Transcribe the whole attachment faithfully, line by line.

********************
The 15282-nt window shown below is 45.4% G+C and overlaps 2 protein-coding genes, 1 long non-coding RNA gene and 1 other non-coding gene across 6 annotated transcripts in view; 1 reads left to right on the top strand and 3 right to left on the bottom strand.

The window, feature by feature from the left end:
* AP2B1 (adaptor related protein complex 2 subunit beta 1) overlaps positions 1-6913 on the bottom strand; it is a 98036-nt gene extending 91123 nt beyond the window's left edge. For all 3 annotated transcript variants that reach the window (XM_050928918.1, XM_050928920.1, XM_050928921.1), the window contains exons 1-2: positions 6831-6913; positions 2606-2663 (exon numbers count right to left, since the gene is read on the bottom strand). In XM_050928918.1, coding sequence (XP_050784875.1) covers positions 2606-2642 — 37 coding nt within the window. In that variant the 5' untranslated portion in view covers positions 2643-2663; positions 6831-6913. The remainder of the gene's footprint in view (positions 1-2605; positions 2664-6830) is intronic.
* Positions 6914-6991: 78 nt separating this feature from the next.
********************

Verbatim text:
The 15282-nt window shown below is 45.4% G+C and overlaps 2 protein-coding genes, 1 long non-coding RNA gene and 1 other non-coding gene across 6 annotated transcripts in view; 1 reads left to right on the top strand and 3 right to left on the bottom strand.

The window, feature by feature from the left end:
* AP2B1 (adaptor related protein complex 2 subunit beta 1) overlaps positions 1-6913 on the bottom strand; it is a 98036-nt gene extending 91123 nt beyond the window's left edge. For all 3 annotated transcript variants that reach the window (XM_050928918.1, XM_050928920.1, XM_050928921.1), the window contains exons 1-2: positions 6831-6913; positions 2606-2663 (exon numbers count right to left, since the gene is read on the bottom strand). In XM_050928918.1, coding sequence (XP_050784875.1) covers positions 2606-2642 — 37 coding nt within the window. In that variant the 5' untranslated portion in view covers positions 2643-2663; positions 6831-6913. The remainder of the gene's footprint in view (positions 1-2605; positions 2664-6830) is intronic.
* Positions 6914-6991: 78 nt separating this feature from the next.